Car 1067, shown in the two c1910 photos above (all photos copyright Nick Christiansen), is a pretty standard full-sized interurban car of a design typical of the Portland system. It ran until 1945 (later photo here), I believe, at which point it was turned into a cabin in Cannon Beach, Oregon.
Above is a photo taken in 1980 of car 1067 and sister car 1065. The former was saved and moved to the Oregon Electric Railway Historical Society site while the latter, which had been sitting on the ground was in much worse condition, was disassembled for parts.

In recent years car 1067 has been sitting on trucks in the OERHS barn but its stripped condition precluded much serious restoration work. Nick reports that this, however, has changed. The parts retrieved from Portland Traction 1058 have been allocated to help restore PRL&P 1067. This includes correct-type Brill 27E trucks, GE Type M control equipment, AMM schedule brakes, and other parts. The photos above show the current state of car 1067, with its east side in primer and its west side currently stripped and awaiting new windows. The car's interior is pretty well stripped, as is typically the case with cars saved as bodies.

And here's some what what will be going back on to car 1067. At top, an entire set of new windows has been fabricated for the car; then there's a smattering of components salvaged from PTCo 1058; and at bottom is a C6K controller that will go to car 1067. The PRL&P car's record has been updated in the PNAERC database to reflect the equipment assigned to it and the fact that it is undergoing restoration work. Many thanks to Nick for this update, and I look forward to hearing more about this project as it moves forward.

Wednesday, August 21, 2019

Hagerstown & Frederick car cosmetically restored

From Marc Glucksman and River Rail Photo (Facebook link but no account or log-in required) comes news that Hagerstown & Frederick 150, one of three surviving cars from that storied side-of-the-road interurban line, is undergoing a major cosmetic restoration. The plan for the car is that it will be placed on display inside of the new Myersville Library, located in a town along the old H&F.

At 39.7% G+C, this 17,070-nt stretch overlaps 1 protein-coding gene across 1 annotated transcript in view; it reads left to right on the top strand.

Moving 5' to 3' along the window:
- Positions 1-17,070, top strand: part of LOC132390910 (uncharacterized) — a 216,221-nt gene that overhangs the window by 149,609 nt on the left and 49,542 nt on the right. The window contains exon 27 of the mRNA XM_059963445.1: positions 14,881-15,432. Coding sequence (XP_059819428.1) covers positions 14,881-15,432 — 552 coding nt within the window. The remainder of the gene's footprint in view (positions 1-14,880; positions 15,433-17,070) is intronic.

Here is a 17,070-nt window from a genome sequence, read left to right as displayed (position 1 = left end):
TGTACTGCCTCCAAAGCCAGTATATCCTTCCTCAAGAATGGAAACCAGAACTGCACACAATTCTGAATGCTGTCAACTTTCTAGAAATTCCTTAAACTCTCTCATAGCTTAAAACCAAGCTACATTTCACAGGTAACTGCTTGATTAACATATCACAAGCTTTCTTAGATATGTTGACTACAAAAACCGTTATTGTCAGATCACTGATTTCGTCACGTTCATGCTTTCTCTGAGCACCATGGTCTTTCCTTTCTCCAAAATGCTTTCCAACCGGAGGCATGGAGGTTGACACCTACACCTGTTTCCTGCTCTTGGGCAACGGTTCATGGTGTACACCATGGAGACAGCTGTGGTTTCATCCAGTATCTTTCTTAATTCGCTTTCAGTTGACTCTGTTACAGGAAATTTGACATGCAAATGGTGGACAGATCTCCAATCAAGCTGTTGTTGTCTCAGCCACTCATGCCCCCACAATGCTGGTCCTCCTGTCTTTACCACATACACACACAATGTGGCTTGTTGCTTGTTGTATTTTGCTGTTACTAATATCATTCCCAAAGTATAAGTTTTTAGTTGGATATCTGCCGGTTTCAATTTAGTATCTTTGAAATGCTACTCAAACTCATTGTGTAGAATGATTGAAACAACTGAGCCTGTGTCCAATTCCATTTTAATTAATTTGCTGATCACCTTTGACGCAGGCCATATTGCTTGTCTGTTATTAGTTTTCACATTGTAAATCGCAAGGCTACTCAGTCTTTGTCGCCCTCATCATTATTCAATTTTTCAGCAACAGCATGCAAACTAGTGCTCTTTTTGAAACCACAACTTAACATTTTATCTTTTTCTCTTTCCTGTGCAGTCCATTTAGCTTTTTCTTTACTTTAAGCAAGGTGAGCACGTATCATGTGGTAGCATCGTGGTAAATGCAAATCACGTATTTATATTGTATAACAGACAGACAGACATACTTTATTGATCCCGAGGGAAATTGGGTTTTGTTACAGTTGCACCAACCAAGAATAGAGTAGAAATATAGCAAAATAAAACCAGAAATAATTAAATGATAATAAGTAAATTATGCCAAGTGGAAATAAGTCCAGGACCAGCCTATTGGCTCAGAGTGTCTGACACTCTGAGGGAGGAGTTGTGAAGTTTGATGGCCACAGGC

Car 150, though not the "typical" H&F combine, does have a historically significant and varied history. It was built in 1918 by the Southern Car Company, making it one of only five Southern-built cars preserved. Originally it ran on Columbia Railway Gas & Electric in South Carolina (I think, though am not sure, that it was part of CRG&E's 100-116 series) so it's the only car from that system known to still exist. It went to the H&F in 1923 and ran there until 1954, after which its body was sold. Eventually it was picked up by Don Easterday, an H&F fan living in Myersville, who cosmetically restored the body and placed it on Bettendor freight car trucks. Following Don's death the car went to the city of Myersville and they are now putting what looks to be an impressive amount of work into the car to fix it up for public display. Photo above by Marc Glucksman.

Monday, August 19, 2019

The "decimal point" car

News comes from the Narrow Gauge Discussion Forum that the last surviving "decimal point" car from the Denver & Intermountain, car .04, has been moved to Cheyenne for restoration. The car, shown above, was built in 1911 by Woeber Carriage and ran until it was retired in 1950. It was built as a standard-gauge car but was converted to 3'6" gauge, standard in Denver, in 1924. The restoration, said to be cosmetic only, is being done by High Plains Railroad Preservation.